in the tangent space as a directional derivative operator, speciﬁed by equivalence
classes of parameterized paths on M. Then 1-forms are deﬁned as duals to these
vectors. In the ﬁrst step any coordinatization of M is tied to the corresponding
basis of the vector spaceRn

. While this provides an elegant coordinate-independent
way of deﬁning the forms, the abstract nature of this deﬁnition of vectors can be
unsettling to a physicist.

166

CHAPTER 6. HAMILTON’S EQUATIONS

another function ˜

f(y) when using the y coordinates. That they both de-

scribe the physical value at a given physical point requires f(x) = ˜

f(y)

when y = y(x), or more precisely6

f(x) = ˜

f(y(x)). This associated

function and coordinate system is called a scalar ﬁeld.

If we think of the diﬀerential df as the change in f corresponding

to an inﬁnitesimal change dx, then clearly d˜

f is the same thing in

diﬀerent coordinates, provided we understand the dyi to represent the

same physical displacement as dx does. That means

dyk =

j

∂yk

∂xj

dxj.

As f(x) = ˜

f(y(x)) and ˜

f(y) = f(x(y)), the chain rule gives

∂f

∂xi

=

j

˜
f

∂yj

∂yj

∂xi

, ∂ ˜

f

∂yj

=

i

∂f

∂xi

∂xi

∂yj

,

so

d˜

f =

k

˜
f

∂yk

dyk =

ijk

∂f

∂xi

∂xi

∂yk

∂yk

∂xj

dxj

=

ij

∂f

∂xi

δijdxj =

i

f,idxi = df.

We impose this transformation law in general on the coeﬃcients in our

k-forms, to make the k-form invariant, which means that the coeﬃcients

are covariant,

˜ωj =

i

∂xi

∂yj

ωi

˜ωj1...jk =

i1,i2,...,ik

k
=1

∂xi

∂yjl

ωi1...ik.

6

More elegantly, giving the map x y the name φ, so y = φ(x), we can state

the relation as f = ˜

fφ.

6.5. HIGHER DIFFERENTIAL FORMS

167

Integration of k-forms

Suppose we have a k-dimensional smooth “surface” S in M, parame-

terized by coordinates (u1,···,uk). We deﬁne the integral of a k-form

ω(k)

=

i1<...

ωi1...ikdxi1∧···∧dxik

over S by

S

ω(k)

=

i1,i2,...,ik

ωi1...ik(x(u))

k

=1

∂xi

∂u

du1du2···duk.

We had better give some examples. For k = 1, the “surface” is

actually a path Γ : ux(u), and

Γ

ωidxi =

umax
umin

ωi(x(u))∂xi

∂u du,

which seems obvious. In vector notation this is Γ

A · d r
, the path

integral of the vector
A
.

For k = 2,

S

ω(2)

=

Bij

∂xi

∂u

∂xj

∂v dudv.

In three dimensions, the parallelogram which is the image of the rect-

angle [u,u+du]×[v,v+dv] has edges (∂ x/∂u)du and (∂ x/∂v)dv, which

has an area equal to the magnitude of

d

S” =

∂ x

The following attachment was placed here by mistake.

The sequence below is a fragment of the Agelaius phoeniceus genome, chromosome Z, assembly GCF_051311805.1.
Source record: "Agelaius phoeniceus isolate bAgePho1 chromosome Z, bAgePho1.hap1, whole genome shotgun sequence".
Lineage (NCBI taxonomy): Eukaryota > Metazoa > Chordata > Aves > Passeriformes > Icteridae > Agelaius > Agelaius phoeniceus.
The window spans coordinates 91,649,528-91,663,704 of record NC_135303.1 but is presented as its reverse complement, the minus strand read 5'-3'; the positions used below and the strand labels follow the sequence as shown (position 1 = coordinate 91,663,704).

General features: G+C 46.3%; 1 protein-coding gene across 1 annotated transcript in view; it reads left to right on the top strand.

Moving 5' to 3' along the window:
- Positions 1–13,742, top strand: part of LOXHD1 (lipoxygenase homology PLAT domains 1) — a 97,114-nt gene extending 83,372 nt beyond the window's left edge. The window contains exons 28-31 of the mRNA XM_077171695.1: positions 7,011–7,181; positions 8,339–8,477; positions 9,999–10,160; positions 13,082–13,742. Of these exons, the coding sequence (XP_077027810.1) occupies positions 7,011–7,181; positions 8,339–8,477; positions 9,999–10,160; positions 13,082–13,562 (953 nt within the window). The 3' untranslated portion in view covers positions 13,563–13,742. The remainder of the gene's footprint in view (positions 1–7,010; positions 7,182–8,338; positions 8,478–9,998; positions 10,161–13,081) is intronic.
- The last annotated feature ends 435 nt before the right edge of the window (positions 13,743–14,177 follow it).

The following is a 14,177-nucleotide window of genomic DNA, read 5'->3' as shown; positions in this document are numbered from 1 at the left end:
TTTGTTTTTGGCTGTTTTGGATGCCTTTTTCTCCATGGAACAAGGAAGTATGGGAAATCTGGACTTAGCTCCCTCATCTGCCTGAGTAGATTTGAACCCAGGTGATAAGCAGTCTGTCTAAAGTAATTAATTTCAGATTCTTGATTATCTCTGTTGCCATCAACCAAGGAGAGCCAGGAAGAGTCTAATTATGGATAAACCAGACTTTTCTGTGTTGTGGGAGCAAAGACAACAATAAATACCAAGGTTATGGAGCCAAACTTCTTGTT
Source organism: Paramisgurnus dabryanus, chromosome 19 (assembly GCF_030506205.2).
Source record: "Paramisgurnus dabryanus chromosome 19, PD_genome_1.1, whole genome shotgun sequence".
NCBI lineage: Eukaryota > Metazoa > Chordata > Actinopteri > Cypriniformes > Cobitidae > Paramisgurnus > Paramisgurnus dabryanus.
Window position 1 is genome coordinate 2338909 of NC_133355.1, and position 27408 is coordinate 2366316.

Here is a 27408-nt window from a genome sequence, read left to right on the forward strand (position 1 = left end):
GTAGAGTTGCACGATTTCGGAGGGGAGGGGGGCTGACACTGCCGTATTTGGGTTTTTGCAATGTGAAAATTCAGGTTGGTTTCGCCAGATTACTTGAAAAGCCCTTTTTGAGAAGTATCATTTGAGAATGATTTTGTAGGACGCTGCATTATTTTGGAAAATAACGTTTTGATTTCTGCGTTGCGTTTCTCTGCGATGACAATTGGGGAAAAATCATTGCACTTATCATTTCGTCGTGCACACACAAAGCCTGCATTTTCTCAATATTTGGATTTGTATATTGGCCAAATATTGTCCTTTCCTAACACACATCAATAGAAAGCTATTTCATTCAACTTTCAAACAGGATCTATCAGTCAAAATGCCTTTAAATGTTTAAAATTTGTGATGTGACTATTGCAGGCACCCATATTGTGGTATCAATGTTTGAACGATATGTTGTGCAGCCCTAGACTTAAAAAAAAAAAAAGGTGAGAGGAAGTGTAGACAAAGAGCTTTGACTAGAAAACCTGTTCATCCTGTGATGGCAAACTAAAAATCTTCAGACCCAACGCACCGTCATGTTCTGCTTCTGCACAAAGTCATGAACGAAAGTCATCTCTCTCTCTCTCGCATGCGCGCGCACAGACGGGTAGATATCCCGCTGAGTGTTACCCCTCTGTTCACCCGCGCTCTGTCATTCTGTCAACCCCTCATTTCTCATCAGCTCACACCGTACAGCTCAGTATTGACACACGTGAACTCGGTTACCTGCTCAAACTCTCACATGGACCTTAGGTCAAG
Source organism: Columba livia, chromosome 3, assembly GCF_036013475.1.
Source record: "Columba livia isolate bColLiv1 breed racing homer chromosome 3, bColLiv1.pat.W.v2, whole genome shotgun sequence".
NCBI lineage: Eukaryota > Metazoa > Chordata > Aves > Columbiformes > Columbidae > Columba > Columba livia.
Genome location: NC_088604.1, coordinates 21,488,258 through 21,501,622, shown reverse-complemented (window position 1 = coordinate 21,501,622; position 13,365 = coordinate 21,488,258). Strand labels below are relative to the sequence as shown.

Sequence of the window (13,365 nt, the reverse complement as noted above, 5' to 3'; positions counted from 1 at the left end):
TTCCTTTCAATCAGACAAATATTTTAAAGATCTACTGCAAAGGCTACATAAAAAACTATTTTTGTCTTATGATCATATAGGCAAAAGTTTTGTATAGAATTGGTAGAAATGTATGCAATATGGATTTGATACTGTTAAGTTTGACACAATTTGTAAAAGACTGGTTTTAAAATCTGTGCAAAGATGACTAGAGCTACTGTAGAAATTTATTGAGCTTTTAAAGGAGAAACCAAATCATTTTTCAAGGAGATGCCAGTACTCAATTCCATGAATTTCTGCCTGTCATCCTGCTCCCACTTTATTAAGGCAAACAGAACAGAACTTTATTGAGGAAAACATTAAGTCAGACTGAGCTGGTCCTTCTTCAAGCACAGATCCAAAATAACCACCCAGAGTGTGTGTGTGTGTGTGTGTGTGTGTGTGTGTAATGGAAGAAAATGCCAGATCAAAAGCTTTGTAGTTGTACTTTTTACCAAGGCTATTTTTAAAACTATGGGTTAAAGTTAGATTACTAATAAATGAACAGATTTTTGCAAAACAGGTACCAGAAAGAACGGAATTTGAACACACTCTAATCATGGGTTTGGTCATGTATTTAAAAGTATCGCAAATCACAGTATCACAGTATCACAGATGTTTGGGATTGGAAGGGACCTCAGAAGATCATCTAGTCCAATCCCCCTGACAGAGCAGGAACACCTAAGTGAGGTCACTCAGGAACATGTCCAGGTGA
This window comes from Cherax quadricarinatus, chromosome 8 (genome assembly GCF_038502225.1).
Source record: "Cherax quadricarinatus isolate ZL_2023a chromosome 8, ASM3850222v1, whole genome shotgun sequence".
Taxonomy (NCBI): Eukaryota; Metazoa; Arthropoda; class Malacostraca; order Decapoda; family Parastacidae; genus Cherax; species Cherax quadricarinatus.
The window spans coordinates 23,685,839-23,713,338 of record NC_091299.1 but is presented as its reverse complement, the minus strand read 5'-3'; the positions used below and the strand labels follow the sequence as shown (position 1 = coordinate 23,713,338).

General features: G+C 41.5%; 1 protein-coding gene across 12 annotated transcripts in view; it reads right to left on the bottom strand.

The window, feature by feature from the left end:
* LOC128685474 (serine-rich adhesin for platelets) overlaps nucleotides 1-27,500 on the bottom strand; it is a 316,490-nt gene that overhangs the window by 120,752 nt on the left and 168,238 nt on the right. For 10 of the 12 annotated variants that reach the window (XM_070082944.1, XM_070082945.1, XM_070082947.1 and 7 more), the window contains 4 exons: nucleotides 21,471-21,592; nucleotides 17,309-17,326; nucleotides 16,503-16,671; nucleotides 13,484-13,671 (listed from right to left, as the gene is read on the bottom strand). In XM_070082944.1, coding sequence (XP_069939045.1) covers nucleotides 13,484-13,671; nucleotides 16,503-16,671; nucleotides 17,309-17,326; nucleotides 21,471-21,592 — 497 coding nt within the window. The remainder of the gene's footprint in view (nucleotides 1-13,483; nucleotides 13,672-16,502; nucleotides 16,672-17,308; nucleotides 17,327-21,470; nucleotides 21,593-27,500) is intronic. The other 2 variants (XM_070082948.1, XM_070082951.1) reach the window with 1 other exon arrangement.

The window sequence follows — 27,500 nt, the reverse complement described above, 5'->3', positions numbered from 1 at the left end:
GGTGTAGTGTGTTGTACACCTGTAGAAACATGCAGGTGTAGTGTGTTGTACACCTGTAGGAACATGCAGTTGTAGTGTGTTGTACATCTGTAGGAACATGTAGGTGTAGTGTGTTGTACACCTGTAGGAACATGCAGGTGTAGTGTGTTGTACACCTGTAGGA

∂u × ∂ x
∂v

dudv

and a normal in the direction of “d

S”. Writing Bij in terms of the

corresponding vector

B, Bij = ijkBk, so

S

ω(2)

=

S

ijkBk

∂ x
∂u

i

∂ x
∂v

j

dudv

=

S

Bk

∂ x

∂u × ∂ x
∂v

k

dudv =

S

B·d

S,

168

CHAPTER 6. HAMILTON’S EQUATIONS

so ω(2)

gives the ﬂux of

B through the surface.

Similarly for k = 3 in three dimensions,

ijk

∂ x
∂u

i

∂ x
∂v

j

∂ x
∂w

k

dudvdw

is the volume of the parallelopiped which is the image of [u,u + du]×

[v,v+dv]×[w,w+dw]. As ωijk = ω123 ijk, this is exactly what appears:
ω(3)

=

ijkω123

∂xi

∂u

∂xj

∂v

∂xk

∂w dudvdw =

ω123(x)dV.
Notice that we have only deﬁned the integration of k-forms over

submanifolds of dimension k, not over other-dimensional submanifolds.

These are the only integrals which have coordinate invariant meanings.

We state7

a marvelous theorem, special cases of which you have seen

often before, known as Stokes’ Theorem. Let C be a k-dimensional

submanifold of M, with ∂C its boundary. Let ω be a (k1)-form.

Then Stokes’ theorem says

C

=

∂C

ω.

(6.11)

This elegant jewel is actually familiar in several contexts in three

dimensions. If k = 2, C is a surface, usually called S, bounded by a

closed path Γ = ∂S. If ω is a 1-form associated with

A, then Γω =

Γ

A·d

. is the 2-form

×

A, and S = S

×
A

·d

S, so

we see that this Stokes’ theorem includes the one we ﬁrst learned by

that name. But it also includes other possibilities. We can try k = 3,

where C = V is a volume with surface S = ∂V . Then if ω

B is a

two form, S ω = S

B·d

S, while

·

B, so V =

·

BdV,

so here Stokes’ general theorem gives Gauss’s theorem. Finally, we

could consider k = 1, C = Γ, which has a boundary ∂C consisting

of two points, say A and B. Our 0-form ω = f is a function, and

Stokes’ theorem gives8 Γf = f(B)f(A), the “fundamental theorem

of calculus”.

7

For a proof and for a more precise explanation of its meaning, we refer the reader
to the mathematical literature. In particular [10] and [3] are advanced calculus texts
which give elementary discussions in Euclidean 3-dimensional space. A more general
treatment is (possibly???) given in [11].

8

Note that there is a direction associated with the boundary, which is induced

6.6. THE NATURAL SYMPLECTIC 2-FORM

169